It is your obligation then to pay for these changes and improvements in anesthetic practice. It costs your veterinarian money to provide technical support for frequent anesthetic monitoring, it costs your veterinarian money to provide the newer anesthetic monitors available (we often have $5,000 to $8,000 worth of monitors attached to our patients), it costs your veterinarian money to provide up-to-date anesthetic machines (basic models cost $3,000 to $5,000), and the newest anesthetic drugs are also the most expensive. We routinely discharge patients with anesthetic bills alone ranging from $50 to $150. Are you willing to pay? If so, tell your veterinarian! One strong criticism I have of veterinarians in general, and I am guilty of it also, is that we often decide for you what we think you are willing to pay, and then adjust the quality of our practice to fit our preconceived notion. Are you willing to pay more for higher quality anesthesia? Are you willing to pay for more intensive monitoring? Are you willing to pay for the latest anesthetics? Tell your veterinarian.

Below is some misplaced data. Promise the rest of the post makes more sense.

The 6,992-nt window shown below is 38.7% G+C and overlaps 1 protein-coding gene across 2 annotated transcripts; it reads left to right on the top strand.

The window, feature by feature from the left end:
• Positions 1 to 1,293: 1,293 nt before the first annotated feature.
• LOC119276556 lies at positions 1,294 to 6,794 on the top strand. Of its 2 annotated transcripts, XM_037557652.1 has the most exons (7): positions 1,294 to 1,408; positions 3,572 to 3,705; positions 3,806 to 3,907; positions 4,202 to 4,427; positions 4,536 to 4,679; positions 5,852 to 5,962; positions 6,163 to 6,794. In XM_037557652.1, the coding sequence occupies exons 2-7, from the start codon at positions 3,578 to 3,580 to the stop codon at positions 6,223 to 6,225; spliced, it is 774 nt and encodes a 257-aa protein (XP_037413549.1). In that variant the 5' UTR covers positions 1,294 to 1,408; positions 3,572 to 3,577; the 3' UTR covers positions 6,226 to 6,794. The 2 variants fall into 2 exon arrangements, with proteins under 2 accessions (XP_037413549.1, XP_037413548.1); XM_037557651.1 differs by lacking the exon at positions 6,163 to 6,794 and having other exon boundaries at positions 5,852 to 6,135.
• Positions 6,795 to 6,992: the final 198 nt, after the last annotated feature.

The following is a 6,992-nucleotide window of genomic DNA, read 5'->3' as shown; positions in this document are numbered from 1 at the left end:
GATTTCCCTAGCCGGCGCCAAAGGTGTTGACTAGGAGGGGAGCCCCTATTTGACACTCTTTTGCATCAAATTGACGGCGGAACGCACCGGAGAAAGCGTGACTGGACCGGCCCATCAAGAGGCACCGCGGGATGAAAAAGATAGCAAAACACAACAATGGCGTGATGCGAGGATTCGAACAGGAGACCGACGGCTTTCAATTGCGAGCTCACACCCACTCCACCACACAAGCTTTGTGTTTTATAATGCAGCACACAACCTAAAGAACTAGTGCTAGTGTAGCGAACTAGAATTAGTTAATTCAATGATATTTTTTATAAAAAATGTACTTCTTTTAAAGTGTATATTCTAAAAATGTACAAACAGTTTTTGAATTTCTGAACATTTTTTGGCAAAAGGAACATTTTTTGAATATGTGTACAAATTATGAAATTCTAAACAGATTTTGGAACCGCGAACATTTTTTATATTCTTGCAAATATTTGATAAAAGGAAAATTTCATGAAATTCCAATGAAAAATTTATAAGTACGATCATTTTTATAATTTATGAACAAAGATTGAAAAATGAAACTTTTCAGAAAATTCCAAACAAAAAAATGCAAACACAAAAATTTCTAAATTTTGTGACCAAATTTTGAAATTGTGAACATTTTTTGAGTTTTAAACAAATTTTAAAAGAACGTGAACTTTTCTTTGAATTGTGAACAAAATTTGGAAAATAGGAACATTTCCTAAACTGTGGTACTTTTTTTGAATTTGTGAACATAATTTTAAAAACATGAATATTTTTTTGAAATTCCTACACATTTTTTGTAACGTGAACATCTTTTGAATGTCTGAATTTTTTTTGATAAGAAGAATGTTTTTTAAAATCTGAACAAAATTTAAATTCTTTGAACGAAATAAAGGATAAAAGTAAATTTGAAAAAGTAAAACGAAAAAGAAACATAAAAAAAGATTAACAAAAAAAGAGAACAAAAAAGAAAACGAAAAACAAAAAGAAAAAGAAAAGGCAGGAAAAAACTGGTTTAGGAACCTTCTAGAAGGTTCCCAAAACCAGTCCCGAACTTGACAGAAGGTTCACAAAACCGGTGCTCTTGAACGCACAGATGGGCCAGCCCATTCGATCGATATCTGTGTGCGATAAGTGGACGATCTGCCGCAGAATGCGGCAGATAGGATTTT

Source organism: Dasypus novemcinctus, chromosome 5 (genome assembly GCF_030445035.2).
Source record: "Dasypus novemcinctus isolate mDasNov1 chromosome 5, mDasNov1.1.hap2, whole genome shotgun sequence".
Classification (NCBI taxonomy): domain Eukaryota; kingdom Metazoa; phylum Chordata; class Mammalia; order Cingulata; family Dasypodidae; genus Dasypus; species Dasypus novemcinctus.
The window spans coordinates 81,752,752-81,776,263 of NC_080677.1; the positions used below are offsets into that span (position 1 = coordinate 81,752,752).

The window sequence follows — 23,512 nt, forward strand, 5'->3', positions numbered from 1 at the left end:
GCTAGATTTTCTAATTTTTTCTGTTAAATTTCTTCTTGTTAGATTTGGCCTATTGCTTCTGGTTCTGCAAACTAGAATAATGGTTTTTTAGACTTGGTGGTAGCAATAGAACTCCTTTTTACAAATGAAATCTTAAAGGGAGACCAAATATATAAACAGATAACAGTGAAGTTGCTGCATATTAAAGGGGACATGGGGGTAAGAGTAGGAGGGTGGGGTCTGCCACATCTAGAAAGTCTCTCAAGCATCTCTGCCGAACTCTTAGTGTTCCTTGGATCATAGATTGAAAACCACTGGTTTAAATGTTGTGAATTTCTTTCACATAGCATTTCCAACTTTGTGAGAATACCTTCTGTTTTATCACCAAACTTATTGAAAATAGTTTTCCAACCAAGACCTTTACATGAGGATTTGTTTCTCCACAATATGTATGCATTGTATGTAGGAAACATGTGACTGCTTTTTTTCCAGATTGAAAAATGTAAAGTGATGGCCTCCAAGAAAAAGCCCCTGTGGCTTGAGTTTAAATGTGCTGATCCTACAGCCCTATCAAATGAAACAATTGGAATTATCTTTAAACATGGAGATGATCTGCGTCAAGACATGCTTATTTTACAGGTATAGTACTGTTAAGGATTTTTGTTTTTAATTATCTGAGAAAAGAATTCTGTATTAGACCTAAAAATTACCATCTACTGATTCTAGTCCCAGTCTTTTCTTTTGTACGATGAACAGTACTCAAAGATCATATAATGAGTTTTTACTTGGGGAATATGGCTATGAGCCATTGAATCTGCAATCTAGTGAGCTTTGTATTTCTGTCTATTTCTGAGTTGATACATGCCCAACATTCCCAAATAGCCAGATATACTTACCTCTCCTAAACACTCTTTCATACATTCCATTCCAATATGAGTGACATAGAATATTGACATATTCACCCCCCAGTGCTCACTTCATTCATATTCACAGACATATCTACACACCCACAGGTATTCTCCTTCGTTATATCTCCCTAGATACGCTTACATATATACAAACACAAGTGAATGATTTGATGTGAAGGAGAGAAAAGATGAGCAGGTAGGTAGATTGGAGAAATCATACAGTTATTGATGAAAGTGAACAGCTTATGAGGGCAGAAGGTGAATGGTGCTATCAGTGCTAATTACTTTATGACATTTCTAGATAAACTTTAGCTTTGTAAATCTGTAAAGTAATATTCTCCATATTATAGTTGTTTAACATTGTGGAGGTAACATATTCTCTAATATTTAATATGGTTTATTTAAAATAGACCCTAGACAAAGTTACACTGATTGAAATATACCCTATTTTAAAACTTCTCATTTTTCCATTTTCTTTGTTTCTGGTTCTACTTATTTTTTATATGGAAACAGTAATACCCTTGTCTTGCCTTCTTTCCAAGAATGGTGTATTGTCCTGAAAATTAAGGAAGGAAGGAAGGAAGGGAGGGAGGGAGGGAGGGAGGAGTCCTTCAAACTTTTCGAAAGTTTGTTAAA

At a meeting I was at another night, I spent some time discussing propofol, a newer intravenous anesthetic with some very nice properties. It costs me $20 in drug costs alone to induce anesthesia in my 40 kg male Labrador with this drug. A veterinarian came up to me after the meeting and said, "It's too expensive, my clients won't pay for it." He won't even give his clients a chance to say "Yes, I will pay for it!"